In AMSI scholarship recipient
AMSI scholarship recipient profile: Renee Oldfield

Renee Oldfield

The University of Queensland

Renee moved to Australia from the US in 2009, and she came to Brisbane from the Sunshine Coast in 2019 to begin studying at the University of Queensland. She’s currently in her 4th year of a Bachelor of Advanced Science (Honours) degree at the UQ, majoring in Mathematics. Her area of interest in math is dynamical systems. In 2021, She did a semester-long project on a Susceptible, Infectious, Recovered (SIR) model incorporating travel and this year, for  her honours project she is working on understanding how large and infrequent changes in a dynamical system affects the system, such as the effect on long-term behaviour. Renee has worked as a high school math and ESL tutor since beginning university and she is  tutoring  maths course at UQ from this semester.

Can you give me a quick overview of the type of mathematics you are studying and its potential impacts for the broader community ?

My area of interest is dynamical systems. A dynamical system is a system that changes over time. Some examples would be population growth or the motion of an object moving through space. The study of dynamical systems has applications to other areas of science, such as physics and biology. For example, dynamical systems models of disease have been used to study and predict the spread of COVID-19 in different contexts.

How did you get into mathematics/statistics/data science? Was there someone or something that inspired you to this field?

I did quite well at math in high school, but I wasn’t sure whether to study math or a science, such as chemistry or biology. I had a couple math teachers in my final years of high school that really encouraged me to do math, and I realised that if I studied a different area over math I would miss it. After I started studying math at university it was easy to see that I made the right decision.

You received a scholarship to attend AMSI Summer School 2022. How important was this in terms of your ability to attend, fully participate in the program and meet others studying in similar fields?

I was really glad to receive a scholarship to attend the summer school. I likely wouldn’t have been able to attend without it, and attending the summer school was a really great way for me to meet students studying in different areas of math and hear from different professionals working in the math field, both in industry and academia.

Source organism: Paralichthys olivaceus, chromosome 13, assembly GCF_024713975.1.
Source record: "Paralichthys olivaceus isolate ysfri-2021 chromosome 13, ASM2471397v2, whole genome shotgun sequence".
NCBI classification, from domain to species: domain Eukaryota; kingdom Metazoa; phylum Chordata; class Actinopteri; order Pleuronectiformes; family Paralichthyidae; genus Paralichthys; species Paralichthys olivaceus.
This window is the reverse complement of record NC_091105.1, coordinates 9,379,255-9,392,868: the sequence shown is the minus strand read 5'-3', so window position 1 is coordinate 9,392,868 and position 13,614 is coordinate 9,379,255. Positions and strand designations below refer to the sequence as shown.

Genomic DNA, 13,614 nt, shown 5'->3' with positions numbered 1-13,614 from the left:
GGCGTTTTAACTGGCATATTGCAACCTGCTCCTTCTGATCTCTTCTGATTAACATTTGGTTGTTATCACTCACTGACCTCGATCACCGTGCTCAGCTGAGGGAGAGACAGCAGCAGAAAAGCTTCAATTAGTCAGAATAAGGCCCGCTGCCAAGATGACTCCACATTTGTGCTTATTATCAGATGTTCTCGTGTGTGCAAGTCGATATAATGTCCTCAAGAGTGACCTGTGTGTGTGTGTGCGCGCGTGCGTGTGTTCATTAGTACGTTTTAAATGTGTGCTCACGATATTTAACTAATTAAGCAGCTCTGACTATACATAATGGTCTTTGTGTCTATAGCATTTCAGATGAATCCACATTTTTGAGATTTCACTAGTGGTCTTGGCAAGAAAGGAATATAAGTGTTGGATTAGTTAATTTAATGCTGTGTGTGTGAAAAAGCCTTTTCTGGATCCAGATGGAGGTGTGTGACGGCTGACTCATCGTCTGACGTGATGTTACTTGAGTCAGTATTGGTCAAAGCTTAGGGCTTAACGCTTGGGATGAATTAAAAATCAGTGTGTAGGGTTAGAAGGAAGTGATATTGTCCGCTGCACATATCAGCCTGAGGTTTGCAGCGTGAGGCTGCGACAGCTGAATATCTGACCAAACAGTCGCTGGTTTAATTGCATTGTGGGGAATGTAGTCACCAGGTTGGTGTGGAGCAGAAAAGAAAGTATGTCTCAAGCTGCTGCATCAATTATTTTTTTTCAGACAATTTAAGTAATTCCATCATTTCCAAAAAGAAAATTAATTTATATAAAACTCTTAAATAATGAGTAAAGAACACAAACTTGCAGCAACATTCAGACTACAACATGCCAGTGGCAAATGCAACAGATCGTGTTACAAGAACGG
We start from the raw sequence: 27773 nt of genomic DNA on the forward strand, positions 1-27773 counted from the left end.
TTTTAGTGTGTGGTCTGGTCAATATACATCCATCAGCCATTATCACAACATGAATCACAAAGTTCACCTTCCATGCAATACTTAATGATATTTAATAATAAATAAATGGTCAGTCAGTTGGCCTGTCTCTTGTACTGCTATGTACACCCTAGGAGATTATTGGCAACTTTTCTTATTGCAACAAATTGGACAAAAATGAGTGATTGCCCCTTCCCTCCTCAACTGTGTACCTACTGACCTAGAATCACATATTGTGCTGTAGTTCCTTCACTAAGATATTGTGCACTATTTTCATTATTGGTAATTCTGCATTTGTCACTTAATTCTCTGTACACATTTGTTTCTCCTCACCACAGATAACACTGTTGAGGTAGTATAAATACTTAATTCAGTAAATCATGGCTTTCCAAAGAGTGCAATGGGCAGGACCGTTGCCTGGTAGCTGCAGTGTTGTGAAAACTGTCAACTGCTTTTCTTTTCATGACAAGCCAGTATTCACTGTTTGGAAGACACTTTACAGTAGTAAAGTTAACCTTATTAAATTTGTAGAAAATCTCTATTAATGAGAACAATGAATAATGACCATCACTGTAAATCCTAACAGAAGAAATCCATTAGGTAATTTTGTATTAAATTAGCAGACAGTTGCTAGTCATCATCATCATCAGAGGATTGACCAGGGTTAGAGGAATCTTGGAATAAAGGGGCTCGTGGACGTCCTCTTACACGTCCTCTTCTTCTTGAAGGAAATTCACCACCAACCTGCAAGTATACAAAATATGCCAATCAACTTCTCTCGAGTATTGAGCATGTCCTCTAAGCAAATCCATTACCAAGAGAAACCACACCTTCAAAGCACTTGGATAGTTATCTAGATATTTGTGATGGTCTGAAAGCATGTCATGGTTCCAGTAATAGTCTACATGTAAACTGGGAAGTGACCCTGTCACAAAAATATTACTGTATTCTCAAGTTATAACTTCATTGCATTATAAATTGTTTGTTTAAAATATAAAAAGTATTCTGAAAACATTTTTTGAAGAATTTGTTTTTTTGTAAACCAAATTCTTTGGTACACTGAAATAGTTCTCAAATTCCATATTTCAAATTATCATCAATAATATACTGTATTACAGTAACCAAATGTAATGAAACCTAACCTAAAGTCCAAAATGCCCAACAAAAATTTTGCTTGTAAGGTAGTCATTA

The purpose of Summer School is to give students an opportunity to develop their mathematical skills, meet like-minded people and network with potential employers. What was the most valuable part of the program for you? Was it the course content or the people you met? Do you have new ideas for your work/research or see it in a new light?

The course I was studying wasn’t very related to my area of interest or the other classes I’ve studied at university, so it was very interesting to be able to learn something different. For me the most valuable part of the program was being able to attend the Careers Day, including interacting with both other students and professionals. We heard about working in both industry and academia and were able to ask professionals questions about their experiences, how to get into their line of work, what their company is like, etc. I feel like there is more variety in industry positions than I previously thought. I also enjoyed hearing from the Chief Scientist of Australia.

Summer School included a special Careers Day program which aims to help give students an idea of the kinds of career paths available to maths graduates in industry and private sector research areas. Were you previously aware of the types of industry opportunities available to mathematical science graduates? Would you consider working with industry? Do you feel better equipped to explore career options in the mathematical sciences after attending AMSI Summer School?

I was previously aware of some of the industry opportunities that were talked about at the Careers Day, such as finance and meteorology, but some were new to me, such as the kinds of jobs available with the Department of Defence. It was also great to hear from an academic, as academia is (at this point) what I am interested in. Although I lean more towards academia than industry, it was a bit of relief to know that there is such a variety of jobs available if I decide that academia isn’t for me.

AMSI Summer School was held as a virtual event. What was the biggest positive from your point of view holding it in this format and/or the biggest challenge?

Having the summer school as a virtual event enabled me to meet and interact with students and lecturers from other universities that I would normally not be able to. It also made it easier to schedule work around the classes and events than if I had to travel to campus. I think a challenge of virtual learning is that it can feel a bit isolating, but all of the non-class events helped with this.

What advice would you give to someone who is considering applying for Summer School in 2023? Should they apply and why?

Even if there isn’t a class that is related to your area of interest, I think it’s worthwhile to attend a class that sounds interesting and can enable you to learn something new. If you don’t want the potential stress of taking a class for credit, I would say apply and take a course just for fun. I didn’t take the course for credit but it was still a valuable experience to learn something new and interact with other people who love math.

Where do you want the mathematical sciences to take you? Where do you see yourself in five, ten years time?

At this point, I am interested in continuing a career in academia and/or research in the future, but I am open to industry jobs as well. If I continue further education, I may still be studying in 5 years.